THINK LADY GAGA IS THE ONLY ONE GAMING THE NUMBERS?
This week, ABC News sent out an exciting press release on the growing success of GMA, contents of which TVNewser ran online today:
Meanwhile, #2 “Good Morning America” is attracting its largest audience in four years. The ABC show is still more than 600K Total Viewers behind “Today” but had its smallest Total Viewer gap with the NBC show in four years.
The averages for the week of June 13:
- Total Viewers: NBC: 5.15M / ABC: 4.53M / CBS: 2.21M
- A25-54 viewers: NBC: 2.30M / ABC: 1.64M / CBS: 824K
Finally, so it seems, the Today Show is being challenged after 809 weeks at #1. And this isn’t the first signal from one of the TV industry’s most visited websites:
TV Newser on June 6th: Meanwhile, the No. 2 morning show, ABC’s “Good Morning America,” had its best overall sweeps in five years and best May sweep since 2005, posting the smallest Total Viewer gap with “Today” (780K) in 4 years.
TVNewser’s report for the week of May 30th: Year over year, “Today” and “GMA” both experienced growth, with “GMA” up the most, +10%. “GMA” is seeing its largest total viewer audience in four years.
But is it really? In a business that has more dirty tricks than a Donald Segretti pizza party, there is a new sleight of hand in the morning show ratings war.
Since the end of April, ABC’s Good Morning America has moved its last network commercial higher up into the broadcast. To cut through the inside baseball, this stunt officially allows them to report an earlier end to the show, shaving off as many as 15 (lower-rated) minutes when the audience is usually in decline. Without those lower-rated minutes, the average rating of the show, calculated by the Nielsen company, is obviously going to be higher.
Good Morning America began declaring this shorter duration for the show just in time for this May sweeps which began on Thursday, April 28, 2011.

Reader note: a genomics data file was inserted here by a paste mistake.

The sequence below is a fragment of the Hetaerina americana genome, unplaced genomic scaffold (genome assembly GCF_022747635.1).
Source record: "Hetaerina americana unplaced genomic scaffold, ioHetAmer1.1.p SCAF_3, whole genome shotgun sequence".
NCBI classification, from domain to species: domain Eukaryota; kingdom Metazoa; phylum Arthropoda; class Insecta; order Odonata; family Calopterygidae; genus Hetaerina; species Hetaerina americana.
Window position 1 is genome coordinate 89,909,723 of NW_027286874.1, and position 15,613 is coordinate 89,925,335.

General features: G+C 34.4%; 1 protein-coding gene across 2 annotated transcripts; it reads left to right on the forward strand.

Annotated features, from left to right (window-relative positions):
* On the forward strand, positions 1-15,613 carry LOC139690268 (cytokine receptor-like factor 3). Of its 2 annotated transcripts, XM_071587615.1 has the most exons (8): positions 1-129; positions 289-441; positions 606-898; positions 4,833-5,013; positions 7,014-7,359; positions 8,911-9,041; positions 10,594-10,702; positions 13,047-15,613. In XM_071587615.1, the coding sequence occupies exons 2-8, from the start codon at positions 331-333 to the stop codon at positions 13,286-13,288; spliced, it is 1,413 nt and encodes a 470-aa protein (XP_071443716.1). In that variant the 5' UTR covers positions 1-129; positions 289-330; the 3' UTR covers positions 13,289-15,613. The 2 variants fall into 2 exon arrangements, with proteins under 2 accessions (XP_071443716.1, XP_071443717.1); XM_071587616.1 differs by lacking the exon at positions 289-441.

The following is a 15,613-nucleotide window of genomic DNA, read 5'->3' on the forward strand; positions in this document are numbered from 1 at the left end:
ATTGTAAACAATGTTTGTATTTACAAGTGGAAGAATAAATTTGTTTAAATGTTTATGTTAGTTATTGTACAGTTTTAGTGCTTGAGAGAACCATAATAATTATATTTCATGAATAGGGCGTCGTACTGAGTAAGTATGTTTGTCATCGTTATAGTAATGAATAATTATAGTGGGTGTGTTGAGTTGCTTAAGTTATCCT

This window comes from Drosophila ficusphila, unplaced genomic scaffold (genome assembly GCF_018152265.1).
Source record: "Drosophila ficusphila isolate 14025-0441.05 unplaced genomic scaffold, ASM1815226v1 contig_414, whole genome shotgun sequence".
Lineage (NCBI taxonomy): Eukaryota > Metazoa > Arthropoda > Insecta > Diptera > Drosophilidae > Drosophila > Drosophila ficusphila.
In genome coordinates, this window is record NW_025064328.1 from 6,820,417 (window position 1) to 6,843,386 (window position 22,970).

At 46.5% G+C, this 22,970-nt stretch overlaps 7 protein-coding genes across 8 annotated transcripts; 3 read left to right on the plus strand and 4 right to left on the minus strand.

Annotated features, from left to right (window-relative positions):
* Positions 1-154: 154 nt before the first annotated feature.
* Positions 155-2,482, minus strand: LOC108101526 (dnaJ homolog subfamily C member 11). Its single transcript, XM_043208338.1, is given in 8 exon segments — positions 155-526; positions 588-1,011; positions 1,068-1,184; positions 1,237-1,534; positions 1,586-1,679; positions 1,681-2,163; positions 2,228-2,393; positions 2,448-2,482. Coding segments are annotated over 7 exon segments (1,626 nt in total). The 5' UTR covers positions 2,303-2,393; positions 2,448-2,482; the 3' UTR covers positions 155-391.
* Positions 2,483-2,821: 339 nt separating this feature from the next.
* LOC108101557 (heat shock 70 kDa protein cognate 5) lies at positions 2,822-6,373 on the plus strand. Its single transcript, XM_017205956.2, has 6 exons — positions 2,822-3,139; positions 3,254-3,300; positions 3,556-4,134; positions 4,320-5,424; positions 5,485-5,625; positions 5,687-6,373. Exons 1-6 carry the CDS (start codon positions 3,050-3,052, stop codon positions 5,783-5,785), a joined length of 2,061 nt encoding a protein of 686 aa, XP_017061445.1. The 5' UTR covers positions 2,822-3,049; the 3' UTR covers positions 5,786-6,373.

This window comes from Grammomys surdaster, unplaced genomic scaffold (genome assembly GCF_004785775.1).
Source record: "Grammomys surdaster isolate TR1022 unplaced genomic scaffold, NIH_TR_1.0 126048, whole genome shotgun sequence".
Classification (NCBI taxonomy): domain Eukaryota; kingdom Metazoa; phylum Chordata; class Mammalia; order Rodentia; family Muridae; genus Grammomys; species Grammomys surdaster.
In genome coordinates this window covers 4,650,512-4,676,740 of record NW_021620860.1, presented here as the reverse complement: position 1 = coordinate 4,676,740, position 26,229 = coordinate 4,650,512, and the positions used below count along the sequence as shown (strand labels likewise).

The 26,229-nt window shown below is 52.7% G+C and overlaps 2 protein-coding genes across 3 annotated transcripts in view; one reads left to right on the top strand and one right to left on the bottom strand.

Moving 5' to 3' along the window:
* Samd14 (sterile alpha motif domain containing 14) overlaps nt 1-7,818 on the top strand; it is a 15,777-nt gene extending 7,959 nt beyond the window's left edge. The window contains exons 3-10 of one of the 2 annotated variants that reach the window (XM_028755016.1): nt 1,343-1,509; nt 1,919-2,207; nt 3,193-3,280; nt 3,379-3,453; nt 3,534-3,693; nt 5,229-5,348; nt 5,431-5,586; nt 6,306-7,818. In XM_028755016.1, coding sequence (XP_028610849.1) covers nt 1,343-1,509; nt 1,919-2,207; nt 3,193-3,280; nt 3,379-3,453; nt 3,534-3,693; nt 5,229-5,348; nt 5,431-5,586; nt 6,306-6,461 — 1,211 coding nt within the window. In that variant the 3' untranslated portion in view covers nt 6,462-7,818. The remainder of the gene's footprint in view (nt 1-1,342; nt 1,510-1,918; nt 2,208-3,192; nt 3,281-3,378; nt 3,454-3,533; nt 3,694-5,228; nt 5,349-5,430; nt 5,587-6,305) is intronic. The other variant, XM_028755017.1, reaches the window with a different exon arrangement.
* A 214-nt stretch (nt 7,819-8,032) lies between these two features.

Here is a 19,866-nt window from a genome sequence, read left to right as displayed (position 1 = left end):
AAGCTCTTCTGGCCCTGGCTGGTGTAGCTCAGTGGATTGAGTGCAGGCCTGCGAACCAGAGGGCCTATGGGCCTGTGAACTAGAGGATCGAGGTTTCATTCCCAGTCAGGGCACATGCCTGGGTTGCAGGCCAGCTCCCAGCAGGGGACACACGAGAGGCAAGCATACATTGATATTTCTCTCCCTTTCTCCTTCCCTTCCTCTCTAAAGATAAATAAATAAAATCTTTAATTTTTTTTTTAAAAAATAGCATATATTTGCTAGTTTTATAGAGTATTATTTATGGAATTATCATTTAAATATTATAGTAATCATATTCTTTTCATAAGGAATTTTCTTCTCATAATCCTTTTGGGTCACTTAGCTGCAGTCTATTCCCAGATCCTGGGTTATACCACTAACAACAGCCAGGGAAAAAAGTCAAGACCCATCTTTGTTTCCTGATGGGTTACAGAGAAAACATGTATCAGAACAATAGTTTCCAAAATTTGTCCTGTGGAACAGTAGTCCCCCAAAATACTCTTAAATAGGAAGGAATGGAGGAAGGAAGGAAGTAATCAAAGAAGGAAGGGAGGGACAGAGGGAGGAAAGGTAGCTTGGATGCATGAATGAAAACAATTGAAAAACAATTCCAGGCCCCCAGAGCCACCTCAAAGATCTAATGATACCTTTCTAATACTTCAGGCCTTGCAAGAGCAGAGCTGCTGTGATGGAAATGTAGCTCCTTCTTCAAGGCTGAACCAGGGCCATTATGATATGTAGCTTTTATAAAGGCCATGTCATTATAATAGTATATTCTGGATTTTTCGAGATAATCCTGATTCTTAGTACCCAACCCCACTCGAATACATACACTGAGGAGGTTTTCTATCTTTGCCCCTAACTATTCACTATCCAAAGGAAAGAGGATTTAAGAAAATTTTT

As not to interfere with the ratings spike they were certain to get from special events coverage of London’s royal wedding on Friday April 29th, the new plan didn’t fully kick into gear until Monday May 2nd. On that day, Nielsen shows the official length of the 2-hour broadcast was 81 minutes. On Tuesday May 3rd, it was 75 minutes long and by Wednesday: 72, again, a full 15 minutes shorter that the usual 87 minutes Nielsen had been calculating for years.
LIKE EVERYTHING ELSE, BLAME IT ON ZUCKER!
To begin with, it’s fair to ask how a 2-hour show was rated for only its first 87 minutes in the first place. Credit Jeff Zucker, the original mastermind of this particular ratings scheme. Back in 1999, soon after I became the executive producer of Good Morning America, I learned that Today (then run by Zucker) had been placing their last network commercial (which signals to Nielsen the end of the show) before 8:30 so that the last, lowest rated half hour of the morning show would not be calculated into the average. Once it was flagged, we at Good Morning America quickly added the same ratings scheme to our morning war arsenal.
Somewhere along the way, as the Today Show expanded to more hours, it began adding more and more of what I will now christen “commercial creep,” further shortening the rated duration of their first two hours.
Today has had phase II of this secret little advantage for ages. The question for GMA is: what took you so long?
The question for the TV news blogs remains: why do you so blindly reprint every network’s press releases without ever asking your own questions as you “crunch the numbers?”
It’s true, this week’s numbers are still the numbers and Today is still the #1 morning show after a whopping 809 weeks, even with the newest level playing field. The only consumer element in play is the so-called year-to-year growth at GMA trumpeted by the same PR folks who pepper the press releases with superlatives: the most, the largest and the best in years.
More viewers aren’t necessarily coming to GMA as their press campaign would have you believe. Re-jigging the numbers is a short-term band-aid that will only take them through April 2012, (when they’ll get to compare the average ratings of a 72-minute show to one a similar length instead of comparing the rating of a lean and mean 72-minute broadcast to one that includes the wilted end of one that’s 87 minutes.)
Hopefully before then, those of us who love the morning shows and root for their continued success, can report on genuine audience gains in the future, achieved by smart news coverage, competitive booking, and creative ideas.
For those still scratching their heads over the puzzle: “when is a 2-hour morning show not a 2-hour morning show” here is a chart of the latest official daily “running times” of Good Morning America.
* previous running time
**royal wedding coverage